ECB aftermath; how firm is opposition to QE?

By Mike Peacock
June 10, 2014

After the European Central Bank opened its toolbox and deployed pretty much everything it had left, bar printing money, the question is if and when QE becomes a live possibility.

ECB chief Mario Draghi pointedly said at his monthly news conference that all policy options had not been exhausted.
German resistance to such a move will remain, however, and Draghi’s deputy, Vitor Constancio, has already intimated that it will take until late this year to judge whether the latest gambits have made a difference before moving onto the next stage.

Bundesbank chief Jens Weidmann is already out today saying the ECB has ventured onto new ground and that governments need to treat the move as a wake-up call to continue with economic reforms. He added that there was a risk that long-term inflation expectations could be de-anchored – ECB speak for deflation.

ECB policymakers Benoit Coeure and Yves Mersch, who can be reasonably said to represent differing ends of ECB opinion, both speak later today as does Finnish central bank chief Erkki Liikanen.

One to ponder: By no longer offsetting the government bonds the ECB bought back during the debt crisis by taking in an equivalent amount in bank deposits each week -  non-sterilisation in central bank jargon – has Draghi essentially crossed the Rubicon in terms of creating money and does that mean the philosophical objections to full-on QE have been surmounted?

Swedish Prime Minister Fredrik Reinfeldt will host Germany’s Angela Merkel, Britain’s David Cameron and Dutch premier Mark Rutte at his private residence for a second day to discuss reforming the EU and ”achieving a more efficient EU that is focused on creating jobs and growth”.

After EU elections delivered strong returns for some far-right and far-left parties, EU leaders say they have recognized the need to refocus on what matters to their people but are arguing over who should take the top jobs in Brussels which set the tone.

Cameron is publicly opposed to Luxembourg’s Jean-Claude Juncker, who he regards as an arch federalist, becoming European Commission President though as the candidate for the centre-right EPP group of  parties which came top in the election he is in pole position. IMF chief Christine Lagarde, who would have been favoured by Britain, has ruled herself out of the running.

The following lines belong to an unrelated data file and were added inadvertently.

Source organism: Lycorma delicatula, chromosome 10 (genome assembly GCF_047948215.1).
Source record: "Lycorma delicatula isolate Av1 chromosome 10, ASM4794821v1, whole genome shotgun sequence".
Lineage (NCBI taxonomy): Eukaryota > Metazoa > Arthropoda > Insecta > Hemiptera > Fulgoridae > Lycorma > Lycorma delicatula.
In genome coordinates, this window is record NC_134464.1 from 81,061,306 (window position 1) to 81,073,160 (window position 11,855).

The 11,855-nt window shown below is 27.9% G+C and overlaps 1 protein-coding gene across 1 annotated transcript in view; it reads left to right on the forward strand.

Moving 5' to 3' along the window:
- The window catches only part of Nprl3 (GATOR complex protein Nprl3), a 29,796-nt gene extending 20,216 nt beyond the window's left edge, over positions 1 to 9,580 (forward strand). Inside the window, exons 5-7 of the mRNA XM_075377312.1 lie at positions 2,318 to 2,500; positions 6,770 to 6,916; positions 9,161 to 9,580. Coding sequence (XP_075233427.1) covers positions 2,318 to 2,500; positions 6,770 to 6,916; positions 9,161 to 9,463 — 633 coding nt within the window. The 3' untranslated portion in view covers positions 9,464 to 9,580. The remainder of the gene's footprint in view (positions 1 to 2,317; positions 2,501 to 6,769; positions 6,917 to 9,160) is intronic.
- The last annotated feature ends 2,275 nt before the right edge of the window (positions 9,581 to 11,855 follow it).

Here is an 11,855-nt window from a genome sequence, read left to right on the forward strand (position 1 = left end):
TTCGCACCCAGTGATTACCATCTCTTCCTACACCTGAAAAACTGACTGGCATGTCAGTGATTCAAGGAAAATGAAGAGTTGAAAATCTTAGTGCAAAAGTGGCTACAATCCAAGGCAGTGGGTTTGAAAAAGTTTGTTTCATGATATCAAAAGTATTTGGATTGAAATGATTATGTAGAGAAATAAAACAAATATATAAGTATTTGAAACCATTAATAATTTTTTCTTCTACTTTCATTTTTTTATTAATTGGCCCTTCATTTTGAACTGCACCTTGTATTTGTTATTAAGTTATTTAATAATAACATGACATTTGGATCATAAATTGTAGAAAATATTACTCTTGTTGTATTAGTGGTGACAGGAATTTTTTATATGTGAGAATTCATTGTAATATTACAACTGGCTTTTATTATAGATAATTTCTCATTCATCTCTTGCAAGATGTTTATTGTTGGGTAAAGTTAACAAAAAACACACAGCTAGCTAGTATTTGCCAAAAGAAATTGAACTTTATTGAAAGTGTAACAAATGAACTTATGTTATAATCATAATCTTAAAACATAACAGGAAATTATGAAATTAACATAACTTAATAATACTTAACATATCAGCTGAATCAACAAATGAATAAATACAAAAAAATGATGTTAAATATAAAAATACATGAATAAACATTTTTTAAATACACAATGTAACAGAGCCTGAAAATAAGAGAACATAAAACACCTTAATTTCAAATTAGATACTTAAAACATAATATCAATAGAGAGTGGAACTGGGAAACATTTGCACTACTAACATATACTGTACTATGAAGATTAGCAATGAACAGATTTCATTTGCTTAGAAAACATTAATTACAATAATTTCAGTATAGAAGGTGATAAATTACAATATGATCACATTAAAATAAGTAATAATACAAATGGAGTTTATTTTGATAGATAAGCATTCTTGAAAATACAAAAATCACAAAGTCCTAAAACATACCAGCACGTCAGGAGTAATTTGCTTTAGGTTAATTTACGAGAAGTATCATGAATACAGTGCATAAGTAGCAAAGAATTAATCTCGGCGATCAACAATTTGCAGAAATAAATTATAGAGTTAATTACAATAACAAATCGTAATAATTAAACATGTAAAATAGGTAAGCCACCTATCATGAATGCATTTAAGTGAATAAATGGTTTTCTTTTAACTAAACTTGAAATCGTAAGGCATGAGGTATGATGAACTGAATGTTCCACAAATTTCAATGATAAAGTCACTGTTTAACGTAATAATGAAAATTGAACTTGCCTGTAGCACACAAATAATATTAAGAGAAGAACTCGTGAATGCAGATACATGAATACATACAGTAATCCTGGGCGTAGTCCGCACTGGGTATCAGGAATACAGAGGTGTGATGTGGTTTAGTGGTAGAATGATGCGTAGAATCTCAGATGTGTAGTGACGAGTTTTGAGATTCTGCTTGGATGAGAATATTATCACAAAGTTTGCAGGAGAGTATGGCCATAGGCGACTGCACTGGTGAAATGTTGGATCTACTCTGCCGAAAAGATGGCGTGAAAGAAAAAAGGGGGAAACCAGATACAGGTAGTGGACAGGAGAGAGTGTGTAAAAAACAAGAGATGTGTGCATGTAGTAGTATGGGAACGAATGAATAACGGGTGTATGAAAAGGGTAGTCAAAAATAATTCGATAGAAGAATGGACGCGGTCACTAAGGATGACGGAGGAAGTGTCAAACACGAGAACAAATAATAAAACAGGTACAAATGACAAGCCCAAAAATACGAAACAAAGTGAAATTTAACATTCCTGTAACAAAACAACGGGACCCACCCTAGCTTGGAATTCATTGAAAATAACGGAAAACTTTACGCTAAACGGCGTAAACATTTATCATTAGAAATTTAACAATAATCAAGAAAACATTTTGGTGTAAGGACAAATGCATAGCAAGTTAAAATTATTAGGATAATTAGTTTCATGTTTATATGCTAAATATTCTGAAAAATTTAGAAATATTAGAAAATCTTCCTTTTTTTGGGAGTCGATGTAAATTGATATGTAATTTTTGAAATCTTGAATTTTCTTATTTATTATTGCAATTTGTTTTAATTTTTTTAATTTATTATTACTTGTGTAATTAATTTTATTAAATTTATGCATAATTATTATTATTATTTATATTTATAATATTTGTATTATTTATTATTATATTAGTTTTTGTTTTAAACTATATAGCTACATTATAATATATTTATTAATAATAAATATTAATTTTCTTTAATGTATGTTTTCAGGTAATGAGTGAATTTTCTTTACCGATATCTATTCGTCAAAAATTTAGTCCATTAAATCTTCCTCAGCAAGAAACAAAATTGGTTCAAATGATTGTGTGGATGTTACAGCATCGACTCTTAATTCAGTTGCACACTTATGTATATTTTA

Yesterday, Cameron phoned Italian Prime Minister Matteo Renzi, Hungarian Prime Minister Viktor Orban and Reinfeldt. Renzi would be the leader of a powerful EU country who could tip the balance. In Britain, the opposition Labour party has also come out against Juncker.

The IMF will release its latest report on Greece’s bailout programme, a day after the government named economist Gikas Hardouvelis as finance minister in a cabinet reshuffle. A technocrat, he is unlikely to rock the bailout boat but he is likely also to push for growth by cutting taxes.

Eight hours of talks between Russia, Ukraine and the European Commission ended early on Tuesday without a deal on resolving a gas pricing row, raising the risk of supply disruption. Talks will resume shortly.

Ukraine’s Energy Minister Yuri Prodan said the negotiations, brokered by the Commission in Brussels, had stumbled over a Russian price mechanism proposal which would link lower prices to export duty.

The July 20 deadline for an Iran nuclear deal to be struck has looked ambitious for a while. Yesterday, as fresh talks got underway in Geneva, Tehran said a six-month extension might be needed. Western officials say Iran wants to maintain a uranium enrichment capability far beyond what is suitable for civilian nuclear power stations. Iranian President Hassan Rouhani is in Turkey for talks.

First quarter GDP data for the Ukraine and Turkey will make for interesting reading and after a shocking fall in Q1 activity, the Dutch central bank will produce its half-yearly economic forecasts. The British Retail Consortium said overnight that UK sales growth slowed last month after a bonanza in April.

Russia’s economy is firmly in slowdown mode, partly due to western sanctions imposed over Ukraine. Russian economy minister Ulukayev speaks in Zurich.

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